Cancer Epidemiology Unit, Nuffield Department of Population Health, University of Oxford, Oxford, UK.
Background: Most of the previous studies on diet and colorectal cancer were based on diets consumed during the 1990s.
Methods: We used Cox-regression models to estimate adjusted hazard ratios for colorectal cancer by dietary factors in the UK Biobank study. Men and women aged 40-69 years at recruitment (2006-10) reported their diet on a short food-frequency questionnaire (n = 475 581). Dietary intakes were re-measured in a large sub-sample (n = 175 402) who completed an online 24-hour dietary assessment during follow-up. Trends in risk across the baseline categories were calculated by assigning re-measured intakes to allow for measurement error and changes in intake over time.
Results: During an average of 5.7 years of follow-up, 2609 cases of colorectal cancer occurred. Participants who reported consuming an average of 76 g/day of red and processed meat compared with 21 g/day had a 20% [95% confidence interval (CI): 4-37] higher risk of colorectal cancer. Participants in the highest fifth of intake of fibre from bread and breakfast cereals had a 14% (95% CI: 2-24) lower risk of colorectal cancer. Alcohol was associated with an 8% (95% CI: 4-12) higher risk per 10 g/day higher intake. Fish, poultry, cheese, fruit, vegetables, tea and coffee were not associated with colorectal-cancer risk.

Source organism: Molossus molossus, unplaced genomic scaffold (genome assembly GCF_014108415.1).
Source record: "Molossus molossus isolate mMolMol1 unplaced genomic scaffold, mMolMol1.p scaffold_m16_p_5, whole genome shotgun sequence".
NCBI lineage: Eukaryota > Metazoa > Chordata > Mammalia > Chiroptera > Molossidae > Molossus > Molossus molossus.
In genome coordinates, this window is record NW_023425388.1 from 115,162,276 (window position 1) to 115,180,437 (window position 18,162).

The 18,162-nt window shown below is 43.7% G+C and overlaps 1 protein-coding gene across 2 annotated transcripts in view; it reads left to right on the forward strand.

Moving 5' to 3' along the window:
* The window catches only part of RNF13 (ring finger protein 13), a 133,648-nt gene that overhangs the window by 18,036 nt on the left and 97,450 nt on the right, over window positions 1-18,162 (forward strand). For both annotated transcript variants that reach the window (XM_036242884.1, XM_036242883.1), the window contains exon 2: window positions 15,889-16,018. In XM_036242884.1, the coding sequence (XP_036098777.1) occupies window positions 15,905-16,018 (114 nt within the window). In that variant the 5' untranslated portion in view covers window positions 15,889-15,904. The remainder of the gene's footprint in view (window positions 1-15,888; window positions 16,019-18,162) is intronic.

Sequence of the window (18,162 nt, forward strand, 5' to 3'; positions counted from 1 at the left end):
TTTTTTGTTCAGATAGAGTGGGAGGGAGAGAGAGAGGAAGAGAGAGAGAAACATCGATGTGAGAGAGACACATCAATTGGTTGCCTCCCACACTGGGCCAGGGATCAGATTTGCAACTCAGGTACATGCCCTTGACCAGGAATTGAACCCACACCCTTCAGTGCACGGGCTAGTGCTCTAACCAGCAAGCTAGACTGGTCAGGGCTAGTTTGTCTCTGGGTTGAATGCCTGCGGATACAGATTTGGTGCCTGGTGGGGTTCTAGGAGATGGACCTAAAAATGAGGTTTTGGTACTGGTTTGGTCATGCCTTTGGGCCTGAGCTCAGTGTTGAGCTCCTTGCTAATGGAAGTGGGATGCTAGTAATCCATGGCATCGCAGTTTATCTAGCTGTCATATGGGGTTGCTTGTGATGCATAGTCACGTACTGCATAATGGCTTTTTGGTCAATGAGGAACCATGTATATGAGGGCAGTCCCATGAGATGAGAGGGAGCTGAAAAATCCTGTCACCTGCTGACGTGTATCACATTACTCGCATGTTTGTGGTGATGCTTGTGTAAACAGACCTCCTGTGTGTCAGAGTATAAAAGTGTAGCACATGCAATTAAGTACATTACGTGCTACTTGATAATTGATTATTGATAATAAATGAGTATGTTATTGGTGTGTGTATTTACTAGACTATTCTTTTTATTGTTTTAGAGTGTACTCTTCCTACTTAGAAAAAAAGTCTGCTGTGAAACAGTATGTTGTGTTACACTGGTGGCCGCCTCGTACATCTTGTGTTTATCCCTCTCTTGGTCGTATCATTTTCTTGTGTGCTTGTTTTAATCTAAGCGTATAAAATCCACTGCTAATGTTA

Conclusions: Consumption of red and processed meat at an average level of 76 g/d that meets the current UK government recommendation (≤90 g/day) was associated with an increased risk of colorectal cancer. Alcohol was also associated with an increased risk of colorectal cancer, whereas fibre from bread and breakfast cereals was associated with a reduced risk.
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